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Last Updated: Friday, 20 May, 2005, 09:21 GMT 10:21 UK
EU politicians expelled from Cuba
Fidel Castro at Monday's rally
Fidel Castro keeps a tight rein on power in Cuba
Cuba has expelled two European Union politicians visiting Havana to address a rare pro-democracy conference.

Czech Senator Karel Schwarzenberg and German MP Arnold Vaatz were seized by police and driven to Havana airport.

The pair were due to address a meeting of dissidents opposed to the Communist rule of Cuban President Fidel Castro.

The EU, which has called for 61 jailed dissidents to be released, will decide next month whether to impose sanctions against Cuba for human rights abuses.

Mr Schwarzenberg, a chief of staff to former Czech President Vaclav Havel, was abruptly taken to the airport after Cuban police arrived at his hotel.

"This is the typical behaviour of a totalitarian state," he said.

"I did nothing against the law, they just didn't like the people I was visiting."


Mr Schwarzenberg and Mr Vaatz were among dozens of European politicians invited to appear at the Assembly to Promote Civil Society in Cuba, a conference organised by dissident opponents of Mr Castro.

Two Polish politicians were refused entry to the country on Tuesday, and put back on immediate return flights home.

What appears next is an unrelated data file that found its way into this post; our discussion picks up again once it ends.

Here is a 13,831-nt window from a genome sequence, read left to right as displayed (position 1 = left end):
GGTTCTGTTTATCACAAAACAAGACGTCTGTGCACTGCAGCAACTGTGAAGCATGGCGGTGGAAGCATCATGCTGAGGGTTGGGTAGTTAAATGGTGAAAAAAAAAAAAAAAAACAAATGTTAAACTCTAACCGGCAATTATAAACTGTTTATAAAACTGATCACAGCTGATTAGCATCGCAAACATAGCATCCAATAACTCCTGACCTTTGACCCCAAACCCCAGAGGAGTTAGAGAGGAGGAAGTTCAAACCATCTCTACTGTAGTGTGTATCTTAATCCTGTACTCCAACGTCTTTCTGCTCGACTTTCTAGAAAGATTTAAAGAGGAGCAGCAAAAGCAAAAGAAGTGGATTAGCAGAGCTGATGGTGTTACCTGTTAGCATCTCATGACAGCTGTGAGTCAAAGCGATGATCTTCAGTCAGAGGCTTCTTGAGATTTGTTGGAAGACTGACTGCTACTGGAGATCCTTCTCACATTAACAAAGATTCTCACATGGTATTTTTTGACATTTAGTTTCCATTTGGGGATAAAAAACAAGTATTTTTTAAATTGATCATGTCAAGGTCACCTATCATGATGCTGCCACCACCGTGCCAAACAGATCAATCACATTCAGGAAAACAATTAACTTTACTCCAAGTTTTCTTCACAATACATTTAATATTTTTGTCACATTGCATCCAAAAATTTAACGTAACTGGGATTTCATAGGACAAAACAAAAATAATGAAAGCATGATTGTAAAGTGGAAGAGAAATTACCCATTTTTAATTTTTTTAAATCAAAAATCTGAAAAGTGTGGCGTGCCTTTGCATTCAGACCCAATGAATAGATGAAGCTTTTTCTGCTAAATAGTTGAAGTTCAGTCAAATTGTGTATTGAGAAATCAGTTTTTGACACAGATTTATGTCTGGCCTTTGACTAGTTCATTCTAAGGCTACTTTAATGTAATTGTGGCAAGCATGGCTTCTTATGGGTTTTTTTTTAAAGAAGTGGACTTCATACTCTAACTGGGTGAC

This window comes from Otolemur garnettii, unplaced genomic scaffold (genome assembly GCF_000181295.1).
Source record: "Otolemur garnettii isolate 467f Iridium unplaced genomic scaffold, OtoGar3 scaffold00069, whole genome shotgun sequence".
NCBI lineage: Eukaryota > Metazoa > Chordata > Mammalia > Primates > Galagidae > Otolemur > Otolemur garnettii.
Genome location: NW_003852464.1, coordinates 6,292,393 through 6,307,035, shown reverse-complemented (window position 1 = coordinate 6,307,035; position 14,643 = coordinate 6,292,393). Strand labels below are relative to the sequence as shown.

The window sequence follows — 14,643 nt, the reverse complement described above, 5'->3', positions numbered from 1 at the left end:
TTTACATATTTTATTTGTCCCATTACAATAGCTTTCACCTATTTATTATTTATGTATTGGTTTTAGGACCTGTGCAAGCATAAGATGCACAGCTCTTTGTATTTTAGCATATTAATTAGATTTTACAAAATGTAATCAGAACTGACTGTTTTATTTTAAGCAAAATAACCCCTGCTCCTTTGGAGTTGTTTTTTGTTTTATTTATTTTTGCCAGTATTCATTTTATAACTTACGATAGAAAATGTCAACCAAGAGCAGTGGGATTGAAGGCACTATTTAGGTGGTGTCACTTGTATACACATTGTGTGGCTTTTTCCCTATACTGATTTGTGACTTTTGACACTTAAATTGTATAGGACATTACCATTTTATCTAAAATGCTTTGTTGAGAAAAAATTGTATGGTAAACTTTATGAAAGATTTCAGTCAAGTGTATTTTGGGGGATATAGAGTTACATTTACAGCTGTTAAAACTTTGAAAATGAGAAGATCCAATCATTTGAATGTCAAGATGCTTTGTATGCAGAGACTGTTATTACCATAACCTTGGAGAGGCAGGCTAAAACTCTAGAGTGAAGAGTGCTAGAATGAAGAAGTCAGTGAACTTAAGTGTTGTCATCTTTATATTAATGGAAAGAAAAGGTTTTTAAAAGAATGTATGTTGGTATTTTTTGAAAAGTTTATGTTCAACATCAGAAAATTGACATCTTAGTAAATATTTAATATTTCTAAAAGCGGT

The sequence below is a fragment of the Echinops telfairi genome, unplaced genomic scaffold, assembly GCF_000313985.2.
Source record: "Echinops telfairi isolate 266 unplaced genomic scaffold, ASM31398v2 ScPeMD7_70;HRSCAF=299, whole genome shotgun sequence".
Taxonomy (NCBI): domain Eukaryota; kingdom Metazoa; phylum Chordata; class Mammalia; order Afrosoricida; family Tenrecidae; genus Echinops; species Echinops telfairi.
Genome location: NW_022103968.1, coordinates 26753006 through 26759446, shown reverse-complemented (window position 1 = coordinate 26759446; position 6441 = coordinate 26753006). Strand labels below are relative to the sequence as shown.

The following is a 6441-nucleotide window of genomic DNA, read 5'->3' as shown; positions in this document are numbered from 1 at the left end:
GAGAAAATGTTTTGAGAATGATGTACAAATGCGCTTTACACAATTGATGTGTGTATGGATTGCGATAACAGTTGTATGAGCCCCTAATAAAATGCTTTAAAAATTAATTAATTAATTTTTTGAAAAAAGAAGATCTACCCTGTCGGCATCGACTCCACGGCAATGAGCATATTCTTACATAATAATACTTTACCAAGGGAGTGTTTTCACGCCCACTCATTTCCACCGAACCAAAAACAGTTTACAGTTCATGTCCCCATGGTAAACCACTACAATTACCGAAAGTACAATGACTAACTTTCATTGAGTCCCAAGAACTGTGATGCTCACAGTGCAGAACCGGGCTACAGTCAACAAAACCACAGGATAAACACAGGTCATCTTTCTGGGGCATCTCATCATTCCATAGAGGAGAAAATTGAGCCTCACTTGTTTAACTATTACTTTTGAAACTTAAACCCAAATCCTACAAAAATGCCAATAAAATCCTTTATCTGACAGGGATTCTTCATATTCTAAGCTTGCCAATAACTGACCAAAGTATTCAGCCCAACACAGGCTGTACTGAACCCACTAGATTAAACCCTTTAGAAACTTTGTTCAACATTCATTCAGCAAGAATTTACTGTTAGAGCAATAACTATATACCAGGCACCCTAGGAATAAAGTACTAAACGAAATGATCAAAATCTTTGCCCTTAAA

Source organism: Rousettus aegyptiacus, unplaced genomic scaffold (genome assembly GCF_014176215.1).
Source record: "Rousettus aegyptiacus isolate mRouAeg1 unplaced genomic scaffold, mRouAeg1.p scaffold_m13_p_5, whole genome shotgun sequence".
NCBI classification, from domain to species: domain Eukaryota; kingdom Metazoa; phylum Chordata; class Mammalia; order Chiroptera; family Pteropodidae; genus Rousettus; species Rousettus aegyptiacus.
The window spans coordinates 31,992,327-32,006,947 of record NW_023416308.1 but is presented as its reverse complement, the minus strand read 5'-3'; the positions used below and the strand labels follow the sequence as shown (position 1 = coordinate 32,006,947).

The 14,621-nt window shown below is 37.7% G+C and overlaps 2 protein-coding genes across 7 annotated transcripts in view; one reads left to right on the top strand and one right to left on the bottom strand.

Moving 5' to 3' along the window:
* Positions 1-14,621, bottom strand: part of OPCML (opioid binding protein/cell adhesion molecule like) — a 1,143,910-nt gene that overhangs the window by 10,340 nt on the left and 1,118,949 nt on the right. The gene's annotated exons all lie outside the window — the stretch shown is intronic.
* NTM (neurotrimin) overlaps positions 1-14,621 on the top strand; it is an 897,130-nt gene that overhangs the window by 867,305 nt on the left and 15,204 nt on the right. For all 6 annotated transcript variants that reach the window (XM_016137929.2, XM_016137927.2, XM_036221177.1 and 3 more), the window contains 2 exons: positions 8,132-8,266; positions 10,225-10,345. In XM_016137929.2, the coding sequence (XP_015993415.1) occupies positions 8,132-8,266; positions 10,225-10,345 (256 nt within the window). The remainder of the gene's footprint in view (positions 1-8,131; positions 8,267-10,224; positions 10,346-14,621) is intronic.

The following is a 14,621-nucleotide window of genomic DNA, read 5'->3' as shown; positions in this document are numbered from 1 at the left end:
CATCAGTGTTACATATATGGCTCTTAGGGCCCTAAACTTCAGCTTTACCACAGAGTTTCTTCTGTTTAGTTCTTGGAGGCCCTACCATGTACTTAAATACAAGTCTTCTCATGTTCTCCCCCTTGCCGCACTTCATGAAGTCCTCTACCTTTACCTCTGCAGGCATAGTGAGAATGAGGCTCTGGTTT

Dissidents Felix Bonne (l), Marta Beatriz Roque (c) and Rene Gomez Manzano make plans for their conference
The assembly will take place in the home of a dissident leader
The EU is reportedly keen to see whether Cuban authorities actually allow the assembly, the first of its kind, to take place.

The umbrella gathering of dissident groups, organised by economist Martha Beatriz Roque, is expected to attract up to 500 participants.

Some key Cuban dissidents have decided not to attend.

The most notable absentee is Oswaldo Paya, of the Christian Liberation Movement.

He has criticised the meeting as a fraud set up with the connivance of the Cuban security forces.

Strained relations

Mr Schwarzenberg, who was travelling on a tourist visa, insisted that the assembly was not his only reason for visiting Cuba, but stressed his interest stemmed from years of work promoting democracy in eastern Europe.

"It is very astonishing to be pushed out of a country without doing anything against the law," he told the Reuters news agency.

Several other EU politicians have been arrested or barred from entering Cuba in recent years, accused of fostering links with dissidents.

EU-Cuban relations have been strained since 75 were people were arrested during a crackdown on political opponents in March 2003.

The EU imposed sanctions but lifted them when 14 were released last year. Sixty-one still remain in jail.

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17 Oct 04 |  Americas
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23 Jul 04 |  Americas
Cuba's cocktail wars
15 Jul 03 |  Americas

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